Here's how many people won't share Christmas with us
Our RSA expert has some chilling predictions that sadly have been shown to be only too tragically accurate in the past
A colleague shared a chilling prediction with me this week.
Based on the first six months of fatality data for 2014, our research department has been able to conduct a statistical prediction for road deaths in 2014.
By their reckoning we could lose anywhere between 156 to 216 lives on Irish roads this year.
If we continue as we have in the first six months there is a high likelihood that fatalities in 2014 could be around 186 which is the midpoint of this estimated range.
But this is not really an exact science I hear you say.
You couldn't possibly predict how many people are going to die on the roads?
Well in August 2013, they predicted total fatalities for 2013 as falling within the range of 162 to 218.
The midpoint of this range is 190, which was exactly the total number of road deaths at the end of 2013.
Therefore it is likely that 93 people, who are going about their daily routine right now, will not be with us to ring in the new-year.
From January to June 2014, there were 86 fatal collisions, which resulted in 93 deaths. This represents two more collisions, and three more deaths compared with the same period in 2013.
This increase is a major concern, particularly in the context of the increase in fatalities in 2013, when deaths for the year rose from 162 to 190, marking the first increase since 2005.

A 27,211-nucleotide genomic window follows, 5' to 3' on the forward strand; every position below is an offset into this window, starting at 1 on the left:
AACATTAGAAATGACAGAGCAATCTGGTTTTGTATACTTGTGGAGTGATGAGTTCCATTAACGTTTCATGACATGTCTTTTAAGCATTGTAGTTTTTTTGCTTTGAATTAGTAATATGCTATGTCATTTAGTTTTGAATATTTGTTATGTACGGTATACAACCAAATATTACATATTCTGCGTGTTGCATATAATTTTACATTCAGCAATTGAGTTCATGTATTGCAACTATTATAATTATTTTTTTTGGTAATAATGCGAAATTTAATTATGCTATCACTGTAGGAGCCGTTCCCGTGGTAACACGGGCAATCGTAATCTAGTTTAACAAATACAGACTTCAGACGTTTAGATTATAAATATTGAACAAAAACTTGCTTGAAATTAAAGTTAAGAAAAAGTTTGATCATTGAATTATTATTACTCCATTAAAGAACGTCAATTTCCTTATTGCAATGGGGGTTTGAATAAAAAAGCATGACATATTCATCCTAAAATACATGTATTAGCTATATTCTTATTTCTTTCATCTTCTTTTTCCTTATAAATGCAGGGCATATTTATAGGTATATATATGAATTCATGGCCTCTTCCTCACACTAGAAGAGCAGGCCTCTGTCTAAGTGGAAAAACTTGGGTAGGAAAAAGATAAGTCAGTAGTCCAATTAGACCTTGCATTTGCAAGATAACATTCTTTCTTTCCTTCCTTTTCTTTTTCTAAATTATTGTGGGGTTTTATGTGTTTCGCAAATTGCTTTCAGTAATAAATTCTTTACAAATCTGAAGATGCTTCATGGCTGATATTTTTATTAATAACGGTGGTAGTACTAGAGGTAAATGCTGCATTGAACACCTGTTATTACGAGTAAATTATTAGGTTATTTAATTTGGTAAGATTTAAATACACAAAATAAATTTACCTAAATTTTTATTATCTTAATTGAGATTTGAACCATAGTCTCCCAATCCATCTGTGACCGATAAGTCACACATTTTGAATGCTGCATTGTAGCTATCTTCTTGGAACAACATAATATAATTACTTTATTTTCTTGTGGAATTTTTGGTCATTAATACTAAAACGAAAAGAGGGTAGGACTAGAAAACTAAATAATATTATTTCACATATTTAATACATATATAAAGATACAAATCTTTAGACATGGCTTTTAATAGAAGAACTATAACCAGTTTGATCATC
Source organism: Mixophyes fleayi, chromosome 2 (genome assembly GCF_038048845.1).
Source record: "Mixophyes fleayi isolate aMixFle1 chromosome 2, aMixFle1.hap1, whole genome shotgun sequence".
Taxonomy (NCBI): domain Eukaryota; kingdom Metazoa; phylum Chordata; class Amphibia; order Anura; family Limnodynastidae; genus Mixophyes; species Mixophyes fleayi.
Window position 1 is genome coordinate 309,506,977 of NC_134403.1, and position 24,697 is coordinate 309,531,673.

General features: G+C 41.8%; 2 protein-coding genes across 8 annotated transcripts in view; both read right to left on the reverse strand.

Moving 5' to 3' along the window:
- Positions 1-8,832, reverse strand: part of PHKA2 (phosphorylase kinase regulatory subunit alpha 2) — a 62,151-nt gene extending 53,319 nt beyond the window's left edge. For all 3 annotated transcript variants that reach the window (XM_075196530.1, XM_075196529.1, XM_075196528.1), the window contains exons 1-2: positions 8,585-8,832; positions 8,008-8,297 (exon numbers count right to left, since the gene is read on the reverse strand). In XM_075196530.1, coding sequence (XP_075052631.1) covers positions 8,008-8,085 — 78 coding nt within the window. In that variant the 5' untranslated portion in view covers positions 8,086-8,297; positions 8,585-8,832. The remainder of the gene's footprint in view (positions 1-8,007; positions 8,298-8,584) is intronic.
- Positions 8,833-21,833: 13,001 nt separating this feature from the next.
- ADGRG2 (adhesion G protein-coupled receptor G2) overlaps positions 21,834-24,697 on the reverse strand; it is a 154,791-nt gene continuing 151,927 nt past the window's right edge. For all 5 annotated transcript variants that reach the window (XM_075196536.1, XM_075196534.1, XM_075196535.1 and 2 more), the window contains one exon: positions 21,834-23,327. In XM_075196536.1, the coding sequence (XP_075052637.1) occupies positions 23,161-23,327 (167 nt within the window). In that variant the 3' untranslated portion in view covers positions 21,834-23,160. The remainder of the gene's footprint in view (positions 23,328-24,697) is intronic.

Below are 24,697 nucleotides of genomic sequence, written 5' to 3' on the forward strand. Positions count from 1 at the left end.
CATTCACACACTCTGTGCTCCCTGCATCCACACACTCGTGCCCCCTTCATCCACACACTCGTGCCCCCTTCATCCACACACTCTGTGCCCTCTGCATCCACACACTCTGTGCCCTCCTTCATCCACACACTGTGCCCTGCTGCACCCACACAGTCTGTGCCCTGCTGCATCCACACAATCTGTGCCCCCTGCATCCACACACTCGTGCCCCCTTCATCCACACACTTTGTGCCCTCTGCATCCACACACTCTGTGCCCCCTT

There has been a worrying increase in the number of child, motorcyclist and pedestrian casualties.
Eleven children under the age of 14 have died (up to July 10) this year.
Last year there was a spike in motorcycle casualties, and this pattern is being repeated in 2014. Eleven motorcyclists died in collisions in the first six months of this year, one more than in the comparable period last year.
Ten of the 11 fatal crashes were two-vehicle collisions, the majority involving a car. Nine of the motorcyclists were male.
Pedestrians account for the greatest proportion of vulnerable road user deaths in 2014.
So far (up to July 10) 21 pedestrians have died which is an increase of eight compared with the same period last year.
An analysis of provisional Garda reports indicates that in 18 of the 19 cases, where information was available, the pedestrian was familiar with the local area where the collision occurred.
Of the total, 13 were female and eight were male. Five of the fatalities were children. There was also a high rate of fatalities among those aged over 65.
The only area where an improvement was recorded is the number of driver deaths, which dropped from 50 in the first six months of 2013 to 35 in 2014. However, this is contrasted by a 54pc increase in passenger deaths.
It's worth noting that the year started better than in 2013, but a serious deterioration in safety is clear throughout the summer.
May and June have been particularly bad months; 36 lives lost in just these two months alone. While it's impossible to say for certain, the fine weather must be playing a part in the rise in casualties.
With more people out using the roads in the good weather, particularly walkers, cyclists and motorcyclists, the risks have increased. And so too have the levels of complacency, as we are lulled into a false sense of security.
The safety of vulnerable road users needs to be prioritised and the focus must be two-fold: more cautious cyclists, pedestrians and motorcyclists on the one-hand, but also more cautious drivers who are constantly on the lookout for them and can amend their speed.
It is frightening to think that on the basis of the first six months of 2014, there is a chance that more people may die this year compared with last. And of course 2013 recorded the first jump in road deaths since 2005.
Out of respect for those who have been killed and maimed, we simply have to do all in our power to put a halt to this unacceptable loss of life.